Trained professionals can reference the stages in the Ludwig hair scale to determine the progression of pattern baldness in females.
You can also try doing the same by matching your hair loss with the pictures included in the Ludwig scale. However, that might be less accurate.
The best way to determine your hair loss on your own is to take pictures of your crown from different angles and in sufficiently bright light.
You can then put the picture right next to the different stages of the Ludwig hair loss scale to find out which one you’re closest to.
But you still shouldn’t jump to any conclusions based on that alone. Bear in mind that there are many different types of hair loss that can look the same.
For instance, central centrifugal cicatricial alopecia usually affects the crown and spreads centrifugally (outwards). It can also end up looking like female pattern baldness at different stages.
Central centrifugal alopecia can resemble female pattern hair loss since it also affects the crown.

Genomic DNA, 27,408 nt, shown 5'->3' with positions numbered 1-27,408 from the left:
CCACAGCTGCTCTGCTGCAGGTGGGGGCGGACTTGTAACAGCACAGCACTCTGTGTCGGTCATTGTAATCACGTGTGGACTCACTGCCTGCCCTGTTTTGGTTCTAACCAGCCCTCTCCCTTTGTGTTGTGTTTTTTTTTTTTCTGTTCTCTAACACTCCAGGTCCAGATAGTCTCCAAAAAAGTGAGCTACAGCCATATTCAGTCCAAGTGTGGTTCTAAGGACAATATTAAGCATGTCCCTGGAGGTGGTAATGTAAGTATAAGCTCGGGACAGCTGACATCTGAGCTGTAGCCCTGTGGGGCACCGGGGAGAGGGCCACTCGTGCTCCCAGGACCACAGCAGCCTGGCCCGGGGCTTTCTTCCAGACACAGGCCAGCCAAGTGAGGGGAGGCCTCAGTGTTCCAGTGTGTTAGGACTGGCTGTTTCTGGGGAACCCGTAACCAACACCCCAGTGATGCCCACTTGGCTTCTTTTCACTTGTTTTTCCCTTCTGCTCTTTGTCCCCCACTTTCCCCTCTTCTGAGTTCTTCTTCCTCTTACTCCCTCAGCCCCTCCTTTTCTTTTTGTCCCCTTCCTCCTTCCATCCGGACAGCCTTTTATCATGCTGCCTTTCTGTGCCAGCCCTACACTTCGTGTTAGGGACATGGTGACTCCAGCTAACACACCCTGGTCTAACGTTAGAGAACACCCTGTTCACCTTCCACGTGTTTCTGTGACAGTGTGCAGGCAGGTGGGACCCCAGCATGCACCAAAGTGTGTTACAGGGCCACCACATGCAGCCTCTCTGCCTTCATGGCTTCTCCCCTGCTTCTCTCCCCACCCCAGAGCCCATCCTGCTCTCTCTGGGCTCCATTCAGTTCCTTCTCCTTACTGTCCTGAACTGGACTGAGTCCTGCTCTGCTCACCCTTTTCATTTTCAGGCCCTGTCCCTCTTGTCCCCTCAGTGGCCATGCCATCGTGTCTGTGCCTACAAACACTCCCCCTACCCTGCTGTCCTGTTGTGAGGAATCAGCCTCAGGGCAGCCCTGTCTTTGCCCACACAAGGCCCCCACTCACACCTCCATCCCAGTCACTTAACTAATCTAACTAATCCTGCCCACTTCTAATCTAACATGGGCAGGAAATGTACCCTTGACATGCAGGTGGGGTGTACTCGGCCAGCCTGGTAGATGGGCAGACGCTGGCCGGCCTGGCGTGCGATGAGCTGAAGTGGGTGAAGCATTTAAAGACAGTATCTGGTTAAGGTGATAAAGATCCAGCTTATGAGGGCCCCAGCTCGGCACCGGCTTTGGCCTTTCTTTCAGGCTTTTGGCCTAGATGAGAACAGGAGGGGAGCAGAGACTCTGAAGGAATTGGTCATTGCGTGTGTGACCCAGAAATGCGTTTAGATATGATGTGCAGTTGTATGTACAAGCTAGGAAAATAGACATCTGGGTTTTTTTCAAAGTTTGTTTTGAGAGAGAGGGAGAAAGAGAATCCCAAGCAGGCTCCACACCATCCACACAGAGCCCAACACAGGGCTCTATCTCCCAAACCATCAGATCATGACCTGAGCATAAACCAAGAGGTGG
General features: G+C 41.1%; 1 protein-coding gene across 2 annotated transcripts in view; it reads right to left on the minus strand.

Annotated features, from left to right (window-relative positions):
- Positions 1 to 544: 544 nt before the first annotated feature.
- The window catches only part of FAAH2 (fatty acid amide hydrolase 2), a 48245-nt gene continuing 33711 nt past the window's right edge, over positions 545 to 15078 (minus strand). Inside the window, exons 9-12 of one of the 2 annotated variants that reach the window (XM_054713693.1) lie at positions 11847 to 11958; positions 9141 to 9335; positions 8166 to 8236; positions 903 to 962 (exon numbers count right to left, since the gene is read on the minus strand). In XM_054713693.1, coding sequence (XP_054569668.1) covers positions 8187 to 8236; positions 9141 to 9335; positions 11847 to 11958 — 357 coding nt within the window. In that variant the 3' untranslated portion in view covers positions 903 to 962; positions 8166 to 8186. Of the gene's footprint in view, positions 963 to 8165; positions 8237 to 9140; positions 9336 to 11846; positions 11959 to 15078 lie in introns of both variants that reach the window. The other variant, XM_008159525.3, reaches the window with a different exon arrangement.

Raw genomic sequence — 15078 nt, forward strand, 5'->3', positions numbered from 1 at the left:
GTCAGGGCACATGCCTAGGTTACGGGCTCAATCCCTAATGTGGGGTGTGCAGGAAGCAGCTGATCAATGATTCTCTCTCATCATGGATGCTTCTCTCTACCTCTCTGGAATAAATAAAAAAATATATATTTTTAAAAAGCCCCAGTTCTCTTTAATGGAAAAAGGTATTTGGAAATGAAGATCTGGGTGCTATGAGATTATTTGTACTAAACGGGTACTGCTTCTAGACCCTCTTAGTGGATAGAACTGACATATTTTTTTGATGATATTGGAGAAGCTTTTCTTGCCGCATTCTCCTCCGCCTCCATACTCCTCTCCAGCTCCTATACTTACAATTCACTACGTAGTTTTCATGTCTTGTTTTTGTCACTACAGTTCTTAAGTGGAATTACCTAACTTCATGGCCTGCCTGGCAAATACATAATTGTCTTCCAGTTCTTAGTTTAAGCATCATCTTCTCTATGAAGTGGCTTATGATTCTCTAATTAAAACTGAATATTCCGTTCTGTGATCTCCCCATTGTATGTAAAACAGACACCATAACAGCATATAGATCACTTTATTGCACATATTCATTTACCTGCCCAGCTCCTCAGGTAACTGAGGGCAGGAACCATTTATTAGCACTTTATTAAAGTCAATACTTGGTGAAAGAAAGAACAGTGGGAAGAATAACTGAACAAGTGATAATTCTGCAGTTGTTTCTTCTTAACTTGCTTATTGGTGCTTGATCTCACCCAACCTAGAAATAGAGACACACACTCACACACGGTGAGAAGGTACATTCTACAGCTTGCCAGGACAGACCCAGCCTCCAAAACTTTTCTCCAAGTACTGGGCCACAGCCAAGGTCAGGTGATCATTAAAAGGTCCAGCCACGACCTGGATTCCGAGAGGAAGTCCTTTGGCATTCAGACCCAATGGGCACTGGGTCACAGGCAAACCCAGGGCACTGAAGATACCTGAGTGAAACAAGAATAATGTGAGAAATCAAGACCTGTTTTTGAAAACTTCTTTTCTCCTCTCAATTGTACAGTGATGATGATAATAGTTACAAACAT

Therefore, you should consult a board-certified and experienced medical professional for an accurate diagnosis.
What Are The Different Stages Of The Ludwig Scale?
There are three different stages of the Ludwig scale for female hair loss, which are as follows:
There’s a noticeable thinning of the hair in the crown region of the scalp. Moreover, there’s a slight widening of the parting line in the hair. The hair loss itself stops 1-3 cm behind the hairline at the front.
The progression of hair loss continues, and the hair in the crown area becomes more sparse. At this point, the scalp skin is clearly visible through the hair.
The part line will have also widened further, and you’ll see more miniaturised hairs (thin and short).
There’s a complete loss of hair in the crown and top part of the scalp. There’s a narrow fringe of hairline at the front.
And there’s hair at the sides and back of the scalp as well. With the exception of the hairline, it can resemble the pattern of hair loss in men.
Ludwig Scale For Female Hair Loss
Describing the pattern of hair loss in women for the first time, the Ludwig alopecia scale is still widely known. However, it still has certain limitations.
In particular, it does not account for the patterns of hair loss in women in which the front hairline is also affected or the hair loss is diffuse.